Myosorex bururiensis, 1838

Russell A. Mittermeier & Don E. Wilson, 2018, Soricidae, Handbook of the Mammals of the World – Volume 8 Insectivores, Sloths and Colugos, Barcelona: Lynx Edicions, pp. 332-551 : 550

publication ID

https://doi.org/10.5281/zenodo.6870843

DOI

https://doi.org/10.5281/zenodo.6870573

persistent identifier

https://treatment.plazi.org/id/3D474A54-A0B0-87DC-FF27-A9C611C1F865

treatment provided by

Felipe

scientific name

Myosorex bururiensis
status

 

444. View Plate 25: Soricidae

Bururt Mouse Shrew

Myosorex bururiensis

French: Musaraigne du Bururi / German: Bururi-Mausspitzmaus / Spanish: Musarana raton de Bururi

Other common names: Bururi Forest Shrew

Taxonomy. Myosorex bururiensis Kerbis Peterhans & Hutterer, 2010 ,

“ Mumushwizi River Valley (3° 56°207S, 29° 35’49”E) at 1880 m, Bururi Forest Reserve , Bururi Province, Burundi.” GoogleMaps

This species is monotypic.

Distribution. Bururi Forest Reserve, Burundi. View Figure

Descriptive notes. Head-body 88 mm, tail 26 mm, ear 5 mm, hindfoot 15 mm; weight 14 g (one specimen). The Bururi Mouse Shrew is a medium-sized mouse shrew with thick, woolly pelage. Pelage bicolored all over the body, the hairs being dark slate gray bases with coppery tips. Feet are lighter in color and covered in dark brown hairs. Tail is very short and thick (29-5% of head-body length), and is light brown, with light brown hairs throughout. Skull is large and robust; braincase is broad; maxillary region is wide; unicuspids are very large except for the fourth, which is small; M? is long and wide. There are four unicuspids.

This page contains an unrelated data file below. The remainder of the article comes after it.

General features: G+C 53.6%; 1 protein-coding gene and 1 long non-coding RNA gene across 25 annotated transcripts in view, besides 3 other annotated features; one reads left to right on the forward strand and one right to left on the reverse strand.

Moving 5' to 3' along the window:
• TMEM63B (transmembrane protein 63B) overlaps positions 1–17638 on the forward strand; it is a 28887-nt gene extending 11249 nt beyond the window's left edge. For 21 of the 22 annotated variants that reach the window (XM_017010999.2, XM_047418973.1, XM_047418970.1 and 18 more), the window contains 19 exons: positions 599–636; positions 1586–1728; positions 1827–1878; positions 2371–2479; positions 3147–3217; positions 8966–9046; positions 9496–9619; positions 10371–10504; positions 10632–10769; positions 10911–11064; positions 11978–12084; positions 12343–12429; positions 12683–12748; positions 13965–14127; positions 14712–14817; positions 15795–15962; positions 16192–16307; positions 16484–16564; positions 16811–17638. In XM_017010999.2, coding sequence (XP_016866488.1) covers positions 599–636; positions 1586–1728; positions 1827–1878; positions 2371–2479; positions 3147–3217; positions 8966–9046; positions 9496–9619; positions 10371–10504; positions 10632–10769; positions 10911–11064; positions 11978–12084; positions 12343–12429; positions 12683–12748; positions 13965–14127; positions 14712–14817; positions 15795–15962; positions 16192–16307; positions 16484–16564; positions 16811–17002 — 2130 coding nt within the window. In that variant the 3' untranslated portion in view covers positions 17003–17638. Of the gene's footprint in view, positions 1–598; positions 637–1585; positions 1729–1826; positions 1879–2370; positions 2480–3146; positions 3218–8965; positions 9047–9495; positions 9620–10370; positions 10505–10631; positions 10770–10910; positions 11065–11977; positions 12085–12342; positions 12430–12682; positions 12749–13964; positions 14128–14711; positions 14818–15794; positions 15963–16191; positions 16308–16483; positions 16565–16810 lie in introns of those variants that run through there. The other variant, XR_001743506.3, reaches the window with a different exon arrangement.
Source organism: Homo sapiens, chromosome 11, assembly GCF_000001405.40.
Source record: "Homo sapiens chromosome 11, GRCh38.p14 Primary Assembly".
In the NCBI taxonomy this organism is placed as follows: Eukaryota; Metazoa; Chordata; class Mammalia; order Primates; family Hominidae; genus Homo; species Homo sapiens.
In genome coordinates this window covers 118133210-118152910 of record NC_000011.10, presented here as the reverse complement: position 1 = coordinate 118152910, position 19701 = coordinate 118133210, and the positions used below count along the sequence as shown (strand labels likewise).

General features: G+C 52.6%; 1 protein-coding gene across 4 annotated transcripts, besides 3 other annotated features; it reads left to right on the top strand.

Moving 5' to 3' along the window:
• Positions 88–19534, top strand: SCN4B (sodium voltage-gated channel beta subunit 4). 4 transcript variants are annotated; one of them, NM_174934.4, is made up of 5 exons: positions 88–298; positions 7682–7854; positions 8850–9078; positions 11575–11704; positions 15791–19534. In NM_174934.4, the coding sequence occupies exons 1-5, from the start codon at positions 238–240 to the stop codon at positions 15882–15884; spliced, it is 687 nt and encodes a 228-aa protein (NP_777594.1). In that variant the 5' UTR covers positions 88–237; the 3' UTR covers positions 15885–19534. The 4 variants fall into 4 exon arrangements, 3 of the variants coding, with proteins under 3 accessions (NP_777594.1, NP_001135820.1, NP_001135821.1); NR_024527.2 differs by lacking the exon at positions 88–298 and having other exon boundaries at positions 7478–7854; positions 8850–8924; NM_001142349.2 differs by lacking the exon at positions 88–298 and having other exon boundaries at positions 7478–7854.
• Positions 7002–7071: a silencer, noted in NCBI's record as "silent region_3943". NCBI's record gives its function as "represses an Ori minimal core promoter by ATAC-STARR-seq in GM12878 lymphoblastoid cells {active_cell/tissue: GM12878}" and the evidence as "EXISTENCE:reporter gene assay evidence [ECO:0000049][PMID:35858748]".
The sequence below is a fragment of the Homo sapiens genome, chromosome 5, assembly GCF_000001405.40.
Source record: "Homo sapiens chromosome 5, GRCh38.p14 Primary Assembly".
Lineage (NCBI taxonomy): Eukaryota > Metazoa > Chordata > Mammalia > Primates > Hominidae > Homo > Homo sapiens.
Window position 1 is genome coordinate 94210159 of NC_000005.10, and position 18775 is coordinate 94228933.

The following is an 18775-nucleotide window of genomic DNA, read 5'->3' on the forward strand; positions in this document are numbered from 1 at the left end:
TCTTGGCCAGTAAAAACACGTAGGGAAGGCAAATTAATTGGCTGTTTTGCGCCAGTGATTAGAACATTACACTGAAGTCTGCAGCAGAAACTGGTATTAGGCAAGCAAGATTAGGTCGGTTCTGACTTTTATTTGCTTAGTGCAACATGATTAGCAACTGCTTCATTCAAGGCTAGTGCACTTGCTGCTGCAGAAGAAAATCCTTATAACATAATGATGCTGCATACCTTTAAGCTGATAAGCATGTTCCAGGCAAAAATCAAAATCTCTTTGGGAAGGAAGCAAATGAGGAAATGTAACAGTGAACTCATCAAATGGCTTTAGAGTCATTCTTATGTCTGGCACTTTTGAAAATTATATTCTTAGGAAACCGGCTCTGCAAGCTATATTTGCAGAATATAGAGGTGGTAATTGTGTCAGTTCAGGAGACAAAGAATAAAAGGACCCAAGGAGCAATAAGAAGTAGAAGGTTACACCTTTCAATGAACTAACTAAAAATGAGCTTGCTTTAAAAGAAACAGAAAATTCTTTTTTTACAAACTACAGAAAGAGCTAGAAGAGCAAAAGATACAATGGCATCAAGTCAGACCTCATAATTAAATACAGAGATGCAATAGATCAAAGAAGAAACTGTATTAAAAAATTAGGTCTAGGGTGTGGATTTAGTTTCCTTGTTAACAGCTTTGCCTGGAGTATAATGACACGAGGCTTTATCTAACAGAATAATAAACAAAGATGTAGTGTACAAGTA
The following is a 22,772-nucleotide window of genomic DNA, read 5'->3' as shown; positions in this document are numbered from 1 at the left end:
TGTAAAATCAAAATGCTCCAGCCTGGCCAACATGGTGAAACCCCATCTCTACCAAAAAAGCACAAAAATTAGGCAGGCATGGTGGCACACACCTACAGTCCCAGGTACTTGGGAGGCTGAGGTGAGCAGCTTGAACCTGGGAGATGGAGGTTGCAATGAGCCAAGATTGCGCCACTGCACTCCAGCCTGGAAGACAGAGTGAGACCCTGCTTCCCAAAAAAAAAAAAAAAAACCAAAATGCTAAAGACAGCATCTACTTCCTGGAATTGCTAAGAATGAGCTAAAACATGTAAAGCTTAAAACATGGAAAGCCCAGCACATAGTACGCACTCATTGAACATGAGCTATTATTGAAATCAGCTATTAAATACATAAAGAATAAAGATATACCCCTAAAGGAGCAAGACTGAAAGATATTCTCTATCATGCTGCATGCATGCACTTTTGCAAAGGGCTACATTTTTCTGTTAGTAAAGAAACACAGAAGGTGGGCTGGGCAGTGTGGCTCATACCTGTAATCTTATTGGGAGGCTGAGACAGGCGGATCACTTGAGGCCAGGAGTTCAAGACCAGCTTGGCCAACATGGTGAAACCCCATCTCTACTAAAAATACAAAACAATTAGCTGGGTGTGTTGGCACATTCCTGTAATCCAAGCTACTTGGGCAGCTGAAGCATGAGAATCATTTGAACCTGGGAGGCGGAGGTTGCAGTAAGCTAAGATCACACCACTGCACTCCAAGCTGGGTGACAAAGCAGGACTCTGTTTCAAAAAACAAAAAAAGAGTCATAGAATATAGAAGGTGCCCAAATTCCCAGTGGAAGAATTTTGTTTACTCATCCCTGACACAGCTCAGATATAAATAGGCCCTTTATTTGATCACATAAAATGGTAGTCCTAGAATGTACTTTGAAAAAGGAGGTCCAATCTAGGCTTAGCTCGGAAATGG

Habitat. Reported from upland primary forest with dense stands of Entandrophragma ( Meliaceae ), Parinari ( Chrysobalanaceae ), and Symphonia ( Clusiaceae ), at elevations of ¢.1880 m.

Food and Feeding. No information.

Breeding. No information.

Activity patterns. No information.

Movements, Home range and Social organization. No information.

Status and Conservation. Classified as Vulnerable on The IUCN Red List. The Bururi Mouse Shrew has only recently been described, based on a single specimen. The species is probably threatened by the degradation and loss of habitat.

Bibliography. Engelbrektsson (2016d), Kerbis Peterhans et al. (2010).

Kingdom

Animalia

Phylum

Chordata

Class

Mammalia

Order

Soricomorpha

Family

Soricidae

Genus

Myosorex

Loc

Myosorex bururiensis

Russell A. Mittermeier & Don E. Wilson 2018
2018
Loc

Myosorex bururiensis

Kerbis Peterhans & Hutterer 2010
2010